Programming Arduino from another Arduino

I started working on a project to to wirelessly program an Arduino from another Arduino. I was thinking of using either a nordic or xbee radio for this. I thought that loading a sketch onto an Arduino was as simple as writing the hex to the serial after it resets, but after some more investigation it seems much more complicated.

This is how I imagined the communication

host reads hex and transfers => wireless tx (nordic or xbee) => rx => arduino (resets target arduino and sends hex) => serial => arduino

I'm wondering if this is even possible? I've seen examples of using xbee to transmit a sketch in transparent mode, using avrdude, but I can't use transparent mode for my application.

Try taking a look at the Fio, it is set up for wireless programming.

The FIO looks interesting however it wouldn't work for my projects. I use series 2 xbee in api (packet mode). The wireless programming with xbee technique that is used by fio or any arduino/xbee combination relies on transparent mode and triggering the reset with RTS. (with a jumper between the RTS pin and D3).

Transparent mode is fine for 2 xbees but is not viable to managing a network of radios

I've looked at the avrdude upload communication. It starts out with

Connecting to programmer: .avrdude: Send: . [1b]
avrdude: Send: S [53]
avrdude: Recv: C [43]

It gets some info from the Arduino, then later it appears to start to start sending the program (hex), in packets of ~100 bytes

avrdude: reading input file "/var/folders/g1/vflh_srj3gb8zvpx_r5b9phw0000gn/T/build7894685636042281662.tmp/WirelessArduinoProgramming.cpp.hex"
avrdude: writing flash (10750 bytes):

Writing | avrdude: Send: A [41] . [00] . [00]
avrdude: Recv: . [0d]
avrdude: Send: B [42] . [00] . [80] F [46] . [0c] . [94] . [c7] . [01] . [0c] . [94] . [ef] . [01] . [0c] . [94] . [ef] . [01] . [0c] . [94] . [ef] . [01] .

Then I see a verification where it receives the program from the bootloader

Reading | avrdude: Send: A [41] . [00] . [00]
avrdude: Recv: . [0d]
avrdude: Send: g [67] . [00] . [80] F [46]
avrdude: Recv: . [0c] . [94] . [c7] . [01] . [0c] . [94] . [ef] . [01] . [0c] . [94] . [ef] . [01] . [0c] . [94] . [ef] . [01] . [0c] . [94] . [ef] . [01] ...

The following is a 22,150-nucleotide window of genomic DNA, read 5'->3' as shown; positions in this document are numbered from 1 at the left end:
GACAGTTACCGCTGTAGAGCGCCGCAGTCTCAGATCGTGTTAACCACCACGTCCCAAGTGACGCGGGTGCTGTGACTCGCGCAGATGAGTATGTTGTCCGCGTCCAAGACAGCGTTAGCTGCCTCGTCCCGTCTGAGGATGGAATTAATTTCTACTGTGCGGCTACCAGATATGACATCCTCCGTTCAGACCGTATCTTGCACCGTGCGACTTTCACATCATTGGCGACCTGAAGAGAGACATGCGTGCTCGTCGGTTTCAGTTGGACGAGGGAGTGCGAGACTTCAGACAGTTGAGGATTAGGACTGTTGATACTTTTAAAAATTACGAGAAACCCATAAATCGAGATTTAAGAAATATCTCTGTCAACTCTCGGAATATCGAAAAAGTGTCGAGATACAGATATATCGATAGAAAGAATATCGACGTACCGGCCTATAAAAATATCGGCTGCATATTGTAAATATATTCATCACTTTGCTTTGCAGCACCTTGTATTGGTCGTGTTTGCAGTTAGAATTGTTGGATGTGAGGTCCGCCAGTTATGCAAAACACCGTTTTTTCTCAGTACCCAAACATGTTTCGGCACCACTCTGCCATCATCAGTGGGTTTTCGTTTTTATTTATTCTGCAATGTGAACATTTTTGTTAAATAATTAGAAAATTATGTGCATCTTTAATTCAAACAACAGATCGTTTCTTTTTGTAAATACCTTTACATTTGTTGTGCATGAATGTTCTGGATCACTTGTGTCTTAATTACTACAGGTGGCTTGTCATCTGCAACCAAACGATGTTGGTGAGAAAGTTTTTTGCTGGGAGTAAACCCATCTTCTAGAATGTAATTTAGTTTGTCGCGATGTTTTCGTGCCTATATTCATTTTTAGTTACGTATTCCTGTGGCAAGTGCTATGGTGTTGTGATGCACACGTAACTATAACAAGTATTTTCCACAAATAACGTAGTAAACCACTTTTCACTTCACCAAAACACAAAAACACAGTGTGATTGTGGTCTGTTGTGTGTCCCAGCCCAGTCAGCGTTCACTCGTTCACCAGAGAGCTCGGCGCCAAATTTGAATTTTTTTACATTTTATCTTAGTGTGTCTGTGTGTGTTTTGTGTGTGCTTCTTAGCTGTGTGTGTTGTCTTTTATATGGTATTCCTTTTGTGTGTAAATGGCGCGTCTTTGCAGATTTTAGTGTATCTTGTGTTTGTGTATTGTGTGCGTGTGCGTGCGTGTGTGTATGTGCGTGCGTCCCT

I was hoping to find this protocol has been implemented in Arduino already. I was looking at the ArduinoISP code

But that appears to be about programming an AVR, not an Arduino with a bootloader.

I've also looked at the the Electric Imp's Tomatoless boot, which performs arduino programming over wifi

So wondering if the same thing could be done by an Arduino? I'm not sure how tolerant the bootloader is to the timing of the data exchange. I'd be receiving the hex program via packets.

That sonuds cool.

I spent some time this weekend porting Tomatoless to Arduino (device side) and the client side to Java.

The arduino sketch resets the other arduino, then does some basic checks (check_duino) function below. I send:

STK_GET_PARAMETER (0x41), 0x81, CRC_EOP (0x20)

and get back

0x80, 0x98, 0x66

but I expect (according to Tomatoless):

Arduino out: Expected STK_INSYNC but was 0x80
Arduino out: Expected STK_OK but was 0x66

I'm guessing this may be because I'm not running the optiboot bootloader. I'm using an old 2007 Diecimila since that's all I have that is not Leonardo at this time (can't use Leonardo since it requires usb-serial for programming, not available from an Arduino)

I think I'm talking to the bootloader since my sketch doesn't send any serial out.

Current plan is to try loading optiboot and see if that makes any difference

If anyone has ideas on what's going on I'd appreciate it.

int check_duino() {
    int data_len = 0;
    // Check everything we can check to ensure we are speaking to the correct boot loader
    cmd_buffer[0] = 0x81;
    data_len = send(STK_GET_PARAMETER, cmd_buffer, 0, 1, 1);
    if (data_len == -1) {
     return -1;   
    Serial.print("Major is "); Serial.println(read_buffer[0], HEX);
    cmd_buffer[0] = 0x82;
    data_len = send(STK_GET_PARAMETER, cmd_buffer, 0, 1, 1);

    if (data_len == -1) {
     return -1;   

    Serial.print("Minor is "); Serial.println(read_buffer[0], HEX);    
    cmd_buffer[0] = 0x83;
    data_len = send(STK_GET_PARAMETER, cmd_buffer, 0, 1, 1);
    if (data_len == -1) {
      return -1;   
    } else if (read_buffer[0] != 0x3) {
      Serial.print("Expected 0x3 but was "); Serial.println(read_buffer[0]);    
      return -1;
    send(STK_READ_SIGN, NULL, 0, 0, 3);
    if (data_len != 3) {
      return -1;      
    } else if (read_buffer[0] != 0x1E && read_buffer[1] != 0x95 && read_buffer[2] != 0x0F) {
      Serial.print("Signature invalid");
      return -1;

Still stuck on this. I'm sending over a simple STK_GET_PARAMETER for major version:

0x41, 0x81, 0x20

I noticed that changing the baud rates results in different responses:

// 9600 results in 48,65,6C (hex)
// 19200 results in 80,98,66 (hex)
// 115200 results in 0,0,0

The diecimila optiboot is configured at 115200 but I get zeros. I'm certain I'm taking to the bootloader, not the sketch since it I don't reset I get nothing back. Also the sketch doesn't send any serial data.

Sending like so

Serial1.print((char) 0x41);
Serial1.print((char) 0x81);
Serial1.print((char) 0x20);

oops, should have been Serial.write((char) 0x41) instead of print. Of course print sends two bytes, for 4 and 1, instead of the byte 41. Next time I’ll read the documentation!